Sidewalk Labs project moves to next phase

February 19, 2020

By: The Working Forest Staff

TORONTO STAR — An evaluation team struck by Waterfront Toronto to assess Sidewalk Labs’ proposal has concluded the Manhattan firm’s project has “sufficient merit” to proceed to the next phase of the approvals process according to a report in the Toronto Star.

The statement by a six-member evaluation committee is based on a technical evaluation that staff of Waterfront Toronto, a tri-government agency, conducted on Sidewalk Labs’ proposed plans to develop a smart technology-driven neighbourhood on the waterfront called Quayside, a project calling for innovations such as data collecting sensors, wood-frame buildings and removable pavement.

The technical evaluation by Waterfront Toronto staff, released Tuesday, says of the 160 “solutions” or innovations Google sister firm Sidewalk Labs has put forward in its master plan for the proposed 12-acre neighbourhood, a large majority — 144 innovations or 90 percent — meet Waterfront Toronto’s objectives.

Some of the innovations include a mass timber factory producing materials for the construction for wood buildings, robots that detect when trash bins are full, roofs covered in vegetation to reduce stormwater runoff, a patent pledge of Sidewalk Labs’ digital innovations that would support the growth of Canadian innovations, and the use of common standards for digital systems and technologies used at Quayside.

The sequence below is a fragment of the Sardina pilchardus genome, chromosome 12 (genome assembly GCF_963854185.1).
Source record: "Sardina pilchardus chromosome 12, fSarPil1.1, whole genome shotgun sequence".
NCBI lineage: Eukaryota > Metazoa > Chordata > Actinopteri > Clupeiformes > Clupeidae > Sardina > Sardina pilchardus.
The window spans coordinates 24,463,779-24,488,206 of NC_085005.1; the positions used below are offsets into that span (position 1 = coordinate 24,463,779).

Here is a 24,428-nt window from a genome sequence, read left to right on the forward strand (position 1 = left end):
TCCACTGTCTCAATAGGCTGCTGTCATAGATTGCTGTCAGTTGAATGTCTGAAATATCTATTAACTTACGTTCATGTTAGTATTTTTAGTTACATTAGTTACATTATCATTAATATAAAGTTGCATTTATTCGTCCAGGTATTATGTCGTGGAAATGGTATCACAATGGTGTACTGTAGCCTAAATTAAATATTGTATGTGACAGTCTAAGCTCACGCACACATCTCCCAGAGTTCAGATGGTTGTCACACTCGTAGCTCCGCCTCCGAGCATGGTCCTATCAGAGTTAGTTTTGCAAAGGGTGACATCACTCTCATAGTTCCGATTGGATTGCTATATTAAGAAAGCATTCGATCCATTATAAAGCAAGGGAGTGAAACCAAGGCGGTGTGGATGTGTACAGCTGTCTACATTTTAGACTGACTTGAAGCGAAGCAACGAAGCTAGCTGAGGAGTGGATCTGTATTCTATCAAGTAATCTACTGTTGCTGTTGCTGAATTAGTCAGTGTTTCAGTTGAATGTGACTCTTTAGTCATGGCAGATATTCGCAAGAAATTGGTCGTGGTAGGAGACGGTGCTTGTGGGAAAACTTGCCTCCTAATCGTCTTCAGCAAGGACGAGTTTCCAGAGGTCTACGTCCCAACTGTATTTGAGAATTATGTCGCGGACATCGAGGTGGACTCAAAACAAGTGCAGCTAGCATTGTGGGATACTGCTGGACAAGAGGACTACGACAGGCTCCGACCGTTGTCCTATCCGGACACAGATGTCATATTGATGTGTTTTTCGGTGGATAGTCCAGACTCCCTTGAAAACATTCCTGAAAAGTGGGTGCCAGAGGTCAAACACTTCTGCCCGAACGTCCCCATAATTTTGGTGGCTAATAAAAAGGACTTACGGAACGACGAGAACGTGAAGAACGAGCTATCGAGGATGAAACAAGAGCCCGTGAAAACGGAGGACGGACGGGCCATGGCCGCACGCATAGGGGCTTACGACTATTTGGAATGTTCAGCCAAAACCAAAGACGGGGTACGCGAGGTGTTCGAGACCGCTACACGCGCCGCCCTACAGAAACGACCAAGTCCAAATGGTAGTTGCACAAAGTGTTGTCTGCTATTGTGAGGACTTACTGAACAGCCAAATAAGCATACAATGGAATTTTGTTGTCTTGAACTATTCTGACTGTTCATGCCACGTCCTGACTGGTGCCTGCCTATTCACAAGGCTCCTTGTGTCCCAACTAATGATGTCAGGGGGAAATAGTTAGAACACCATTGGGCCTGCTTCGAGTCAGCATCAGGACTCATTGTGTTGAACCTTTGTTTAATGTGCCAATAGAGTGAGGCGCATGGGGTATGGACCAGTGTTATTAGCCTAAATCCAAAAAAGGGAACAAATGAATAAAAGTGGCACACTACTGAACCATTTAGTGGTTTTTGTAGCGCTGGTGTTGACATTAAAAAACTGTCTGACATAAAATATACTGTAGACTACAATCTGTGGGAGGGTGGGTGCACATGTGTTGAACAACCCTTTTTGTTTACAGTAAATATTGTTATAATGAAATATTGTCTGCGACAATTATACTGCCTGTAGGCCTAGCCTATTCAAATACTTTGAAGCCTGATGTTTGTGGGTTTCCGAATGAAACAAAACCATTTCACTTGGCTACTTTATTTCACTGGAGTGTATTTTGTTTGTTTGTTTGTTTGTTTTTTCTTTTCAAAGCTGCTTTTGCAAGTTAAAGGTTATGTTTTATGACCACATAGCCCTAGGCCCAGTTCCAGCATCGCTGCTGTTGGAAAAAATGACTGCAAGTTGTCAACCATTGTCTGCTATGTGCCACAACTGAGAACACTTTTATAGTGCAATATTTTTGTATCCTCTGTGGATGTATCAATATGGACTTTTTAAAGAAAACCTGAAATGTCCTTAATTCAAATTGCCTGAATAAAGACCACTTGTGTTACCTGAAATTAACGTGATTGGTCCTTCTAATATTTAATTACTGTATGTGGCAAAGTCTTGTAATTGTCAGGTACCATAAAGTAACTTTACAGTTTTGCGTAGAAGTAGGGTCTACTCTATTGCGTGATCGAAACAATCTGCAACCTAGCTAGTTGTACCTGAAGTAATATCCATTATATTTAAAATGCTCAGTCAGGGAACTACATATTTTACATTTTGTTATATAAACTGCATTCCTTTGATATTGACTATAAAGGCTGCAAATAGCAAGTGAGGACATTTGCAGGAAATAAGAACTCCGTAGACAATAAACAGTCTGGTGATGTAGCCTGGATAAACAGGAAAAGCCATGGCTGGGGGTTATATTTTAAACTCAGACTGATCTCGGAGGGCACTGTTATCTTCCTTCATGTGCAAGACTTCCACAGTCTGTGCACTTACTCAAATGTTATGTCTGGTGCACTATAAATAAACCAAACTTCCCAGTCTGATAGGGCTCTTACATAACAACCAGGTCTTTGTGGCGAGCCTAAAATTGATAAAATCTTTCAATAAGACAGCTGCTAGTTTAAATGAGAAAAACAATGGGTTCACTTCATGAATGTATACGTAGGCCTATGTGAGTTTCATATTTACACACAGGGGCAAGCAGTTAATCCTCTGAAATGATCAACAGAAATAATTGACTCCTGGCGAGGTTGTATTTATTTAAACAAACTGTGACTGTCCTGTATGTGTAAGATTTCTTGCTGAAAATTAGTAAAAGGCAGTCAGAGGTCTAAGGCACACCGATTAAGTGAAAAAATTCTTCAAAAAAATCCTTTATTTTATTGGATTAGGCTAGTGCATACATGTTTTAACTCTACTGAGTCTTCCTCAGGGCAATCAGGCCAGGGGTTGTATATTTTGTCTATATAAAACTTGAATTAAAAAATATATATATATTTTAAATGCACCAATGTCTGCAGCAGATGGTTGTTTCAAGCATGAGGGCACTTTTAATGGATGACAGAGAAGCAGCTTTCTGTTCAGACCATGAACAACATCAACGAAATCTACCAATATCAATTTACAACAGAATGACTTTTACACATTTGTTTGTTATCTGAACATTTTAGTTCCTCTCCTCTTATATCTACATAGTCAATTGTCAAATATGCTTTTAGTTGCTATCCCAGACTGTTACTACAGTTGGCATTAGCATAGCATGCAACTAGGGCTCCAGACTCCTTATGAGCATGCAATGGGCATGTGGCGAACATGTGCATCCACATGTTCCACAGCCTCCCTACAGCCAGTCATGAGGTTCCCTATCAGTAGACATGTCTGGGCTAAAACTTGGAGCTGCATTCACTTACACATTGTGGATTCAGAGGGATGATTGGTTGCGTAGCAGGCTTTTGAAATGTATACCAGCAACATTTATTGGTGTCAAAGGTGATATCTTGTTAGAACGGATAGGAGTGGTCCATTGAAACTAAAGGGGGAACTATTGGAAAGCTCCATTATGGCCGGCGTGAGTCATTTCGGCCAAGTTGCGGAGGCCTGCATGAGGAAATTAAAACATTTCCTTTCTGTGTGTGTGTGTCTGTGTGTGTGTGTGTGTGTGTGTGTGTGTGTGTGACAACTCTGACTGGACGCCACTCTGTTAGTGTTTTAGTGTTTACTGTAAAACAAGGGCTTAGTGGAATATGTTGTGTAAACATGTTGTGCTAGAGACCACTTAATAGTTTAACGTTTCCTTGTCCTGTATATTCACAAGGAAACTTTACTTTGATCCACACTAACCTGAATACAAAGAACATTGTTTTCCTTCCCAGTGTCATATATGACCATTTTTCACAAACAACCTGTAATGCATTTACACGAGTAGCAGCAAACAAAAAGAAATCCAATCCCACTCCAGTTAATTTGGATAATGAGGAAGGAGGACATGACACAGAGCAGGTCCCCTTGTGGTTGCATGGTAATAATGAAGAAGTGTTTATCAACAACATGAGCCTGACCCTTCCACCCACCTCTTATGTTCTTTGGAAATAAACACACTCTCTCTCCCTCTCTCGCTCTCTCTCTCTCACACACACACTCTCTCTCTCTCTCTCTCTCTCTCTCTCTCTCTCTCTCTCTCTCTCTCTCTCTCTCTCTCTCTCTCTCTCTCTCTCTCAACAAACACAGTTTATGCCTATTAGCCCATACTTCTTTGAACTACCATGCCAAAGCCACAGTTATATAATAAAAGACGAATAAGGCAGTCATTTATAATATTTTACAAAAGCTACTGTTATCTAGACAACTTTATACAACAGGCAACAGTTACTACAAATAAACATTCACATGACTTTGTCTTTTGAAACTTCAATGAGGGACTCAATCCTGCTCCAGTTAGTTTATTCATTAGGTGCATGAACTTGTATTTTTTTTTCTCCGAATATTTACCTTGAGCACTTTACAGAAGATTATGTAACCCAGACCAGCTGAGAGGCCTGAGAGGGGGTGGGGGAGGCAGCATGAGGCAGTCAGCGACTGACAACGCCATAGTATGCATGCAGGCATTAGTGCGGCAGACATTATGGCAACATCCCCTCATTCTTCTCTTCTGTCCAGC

The list of innovations supported by Waterfront Toronto will be prioritized, and the number may be pared down by the agency and Sidewalk Labs to fit the 12-acre Quayside, Waterfront Toronto says.

There are 16 innovations the technical evaluation says don’t meet Waterfront Toronto’s objectives for Quayside because the agency doesn’t think they’re feasible on 12 acres, including a sewage waste heat recovery system through a connection to the Ashbridge’s Bay Wastewater Treatment Plant, a system that produces biofuels from household organic waste and recurring payments from Waterfront Toronto to subsidize the operation of “advanced infrastructure.”

One innovation — “raincoats” for buildings Sidewalk Labs displayed at its head office on Queens Quay that are supposed to allow year-round use of some outdoor spaces by keeping away rain, snow, sleet, etc. — aren’t supported by Waterfront Toronto.

Footings or anchors for the devices end up being fastened on sidewalks, according to plans, and would be an impediment to accessibility, Waterfront Toronto says.

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